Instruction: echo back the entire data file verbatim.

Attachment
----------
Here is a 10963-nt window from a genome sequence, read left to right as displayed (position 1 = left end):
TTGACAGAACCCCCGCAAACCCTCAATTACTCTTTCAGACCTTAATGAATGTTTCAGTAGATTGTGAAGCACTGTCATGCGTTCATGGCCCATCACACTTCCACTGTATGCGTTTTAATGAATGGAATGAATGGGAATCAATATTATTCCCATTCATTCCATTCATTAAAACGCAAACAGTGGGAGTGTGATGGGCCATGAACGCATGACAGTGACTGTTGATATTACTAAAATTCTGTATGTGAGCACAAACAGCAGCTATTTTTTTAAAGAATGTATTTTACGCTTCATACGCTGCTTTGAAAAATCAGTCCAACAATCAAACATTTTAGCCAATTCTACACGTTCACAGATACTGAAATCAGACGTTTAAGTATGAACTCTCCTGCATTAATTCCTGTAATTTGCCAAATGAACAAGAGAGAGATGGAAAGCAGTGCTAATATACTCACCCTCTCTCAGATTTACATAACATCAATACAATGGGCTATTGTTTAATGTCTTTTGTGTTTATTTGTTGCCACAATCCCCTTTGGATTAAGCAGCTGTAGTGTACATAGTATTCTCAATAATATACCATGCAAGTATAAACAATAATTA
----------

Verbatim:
Here is a 10963-nt window from a genome sequence, read left to right as displayed (position 1 = left end):
TTGACAGAACCCCCGCAAACCCTCAATTACTCTTTCAGACCTTAATGAATGTTTCAGTAGATTGTGAAGCACTGTCATGCGTTCATGGCCCATCACACTTCCACTGTATGCGTTTTAATGAATGGAATGAATGGGAATCAATATTATTCCCATTCATTCCATTCATTAAAACGCAAACAGTGGGAGTGTGATGGGCCATGAACGCATGACAGTGACTGTTGATATTACTAAAATTCTGTATGTGAGCACAAACAGCAGCTATTTTTTTAAAGAATGTATTTTACGCTTCATACGCTGCTTTGAAAAATCAGTCCAACAATCAAACATTTTAGCCAATTCTACACGTTCACAGATACTGAAATCAGACGTTTAAGTATGAACTCTCCTGCATTAATTCCTGTAATTTGCCAAATGAACAAGAGAGAGATGGAAAGCAGTGCTAATATACTCACCCTCTCTCAGATTTACATAACATCAATACAATGGGCTATTGTTTAATGTCTTTTGTGTTTATTTGTTGCCACAATCCCCTTTGGATTAAGCAGCTGTAGTGTACATAGTATTCTCAATAATATACCATGCAAGTATAAACAATAATTA